Unfortunately, this institution tested on mice and rats for over thirty years before making this discovery. That’s thirty years’ worth of lives wasted—countless lives daily, times 365, times thirty… So much pain, suffering, and ultimately, death—and no advancement in understanding diabetes made therefrom whatsoever. Those animals are gone now, and we cannot bring them back, but we can prevent others from experiencing the same fate.
• Stressed nonhuman animals yield poor data.
Dr. Akhtar states:
Animals in laboratories are involuntarily placed in artificial environments—usually in windowless rooms. Routinely, these animals are caught from their cages, placed in restraining chairs, have blood taken from them, and subjected to experiments that cause significant pain. Dogs, cats, monkeys, rats, mice and other animals are often denied food, water and even pain medications. They are burned, irradiated, crushed, shocked, poisoned and infected. It’s important to understand how animals live in modern laboratories because what we do to them—how we house them, how we handle them, how we experiment on them—all can cause misleading research results that eventually harm us… there is a phenomenon in laboratories known as “contagious anxiety.” Blood pressure and heart rates shoot up in rats watching other rats being decapitated. Cortisone levels rise in monkeys watching other monkeys being restrained for blood collection. Just the routine laboratory procedures, such as catching an animal and removing him from his cage, in addition to the experiments themselves, cause significant and prolonged elevations in animals’ stress markers, which can affect research results.
The Moral Imperative here should immediately horrify you upon reading these words. These animals are being tortured. They are not simply being observed; they are living lives of pure misery, and often the effects of testing end those lives. For those of you who may not be sympathetic to the plight of these animals, these words should nonetheless drive the point home that any study based on the reactions of nonhumans in these conditions simply cannot tell us anything of value with respect to how humans, in decidedly different conditions, would react to the same stimuli, or the same combination of chemicals.
The New Scientist article “Too Stressed to Work” reveals how stressed rats develop lasting inflammatory conditions—though not similar to those developed in humans—which cause intestinal leaks. On a moral level, this should upset you; you should not want to contribute to the leaking of another living being’s intestines. On a selfish level, this should also upset you; you should not want your medications to be developed based on how a rat with leaky intestines reacted to it. After all, you’re not a rat with leaky intestines, are you?
PETA’s website offers a detailed list of alternatives to animal testing, which includes but is not limited to the use of available human tissue that would otherwise go to waste. Not only is this a more compassionate solution, but it also yields more accurate results. What could be better to help us understand the effects of products, illnesses, or medications on humans than testing them on cells that are decidedly human?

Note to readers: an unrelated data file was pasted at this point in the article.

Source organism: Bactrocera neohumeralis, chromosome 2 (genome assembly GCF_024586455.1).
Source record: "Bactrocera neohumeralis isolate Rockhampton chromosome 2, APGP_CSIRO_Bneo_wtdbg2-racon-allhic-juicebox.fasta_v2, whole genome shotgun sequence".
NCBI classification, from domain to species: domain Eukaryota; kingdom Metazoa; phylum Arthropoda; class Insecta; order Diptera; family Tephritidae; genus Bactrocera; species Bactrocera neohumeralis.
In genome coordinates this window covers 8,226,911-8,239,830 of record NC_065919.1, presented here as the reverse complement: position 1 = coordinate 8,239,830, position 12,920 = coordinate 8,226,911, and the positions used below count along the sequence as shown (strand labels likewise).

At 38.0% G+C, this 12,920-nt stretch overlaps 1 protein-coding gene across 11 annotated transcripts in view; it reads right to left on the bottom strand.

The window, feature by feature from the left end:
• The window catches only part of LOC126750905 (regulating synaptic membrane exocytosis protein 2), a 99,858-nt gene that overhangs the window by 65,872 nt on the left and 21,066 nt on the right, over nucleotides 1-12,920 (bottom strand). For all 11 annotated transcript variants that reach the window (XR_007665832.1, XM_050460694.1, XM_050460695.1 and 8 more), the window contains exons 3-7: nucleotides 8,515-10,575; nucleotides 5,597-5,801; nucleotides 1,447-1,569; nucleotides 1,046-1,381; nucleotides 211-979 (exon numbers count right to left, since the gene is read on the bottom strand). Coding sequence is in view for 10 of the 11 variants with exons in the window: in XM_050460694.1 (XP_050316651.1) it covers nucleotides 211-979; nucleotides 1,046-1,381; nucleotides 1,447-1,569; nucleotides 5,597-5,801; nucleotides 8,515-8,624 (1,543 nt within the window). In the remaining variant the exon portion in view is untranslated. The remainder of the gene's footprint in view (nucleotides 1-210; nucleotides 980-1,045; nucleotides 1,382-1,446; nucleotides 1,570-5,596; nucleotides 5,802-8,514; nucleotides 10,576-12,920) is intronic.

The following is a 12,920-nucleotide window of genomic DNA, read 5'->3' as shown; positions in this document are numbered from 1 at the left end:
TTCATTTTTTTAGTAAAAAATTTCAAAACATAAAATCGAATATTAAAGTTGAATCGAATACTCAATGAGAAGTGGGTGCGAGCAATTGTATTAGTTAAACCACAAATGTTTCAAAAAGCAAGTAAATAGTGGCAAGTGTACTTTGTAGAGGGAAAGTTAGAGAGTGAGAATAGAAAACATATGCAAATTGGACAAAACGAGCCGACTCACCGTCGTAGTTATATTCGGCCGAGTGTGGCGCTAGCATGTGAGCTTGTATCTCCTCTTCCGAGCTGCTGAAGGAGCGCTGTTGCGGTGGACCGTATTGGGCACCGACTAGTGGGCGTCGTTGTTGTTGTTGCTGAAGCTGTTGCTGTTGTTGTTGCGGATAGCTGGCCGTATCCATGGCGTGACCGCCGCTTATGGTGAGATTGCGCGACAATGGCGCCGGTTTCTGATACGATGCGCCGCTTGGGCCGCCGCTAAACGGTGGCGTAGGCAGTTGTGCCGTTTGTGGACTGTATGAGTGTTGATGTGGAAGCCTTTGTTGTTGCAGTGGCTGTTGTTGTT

Human tissue can also be synthetically developed. Pioneering contract research laboratory CeeTox uses human cell-based in vitro (test tube) toxicity screening to test drugs, chemicals, cosmetics, and consumer products. These humane tests replace cruel tests that involve pumping substances into animals’ stomachs and lungs and dripping chemicals into animals’ eyes or onto their raw, shaved skin.
Researchers with the National Cancer Institute, the US military, private companies, and universities across the country have shown that MatTek’s in vitro 3-D human skin tissue equivalent is an excellent substitute for animals when it comes to conducting burn research and cosmetics testing, as well as with respect to conducting research on radiation exposure and chemical weapons attacks.
Harvard is just one of many top-tier universities in the US that has eschewed the practice of animal testing. The scientists and engineers at Harvard’s Wyss Institute have since created organs-on-a-chip. These tiny devices contain human cells in a three-dimensional system that mimics human organs. The chips can be used—instead of animals—in disease research, drug testing, and toxicity testing. This is one of the preferred methods employed at Merck Pharmaceuticals by scientists such as Dr. Nicholson.
Human skin equivalent tests such as EpiDerm and EpiSkin have been validated and accepted in Canada, the European Union, and other countries as total replacements for animal-based skin corrosion studies. Government regulators in Canada accept the use of a “skin patch test” in human volunteers as a valid replacement for animal-based skin irritation studies (similar to allergy testing, a “skin patch test” is when a small part of skin is exposed to a small dose of the substance in question). The 3T3 Neutral Red Uptake (NRU) Phototoxicity Test was developed and validated in Europe, and has since been accepted at the international level as a replacement for animal-based phototoxicity studies.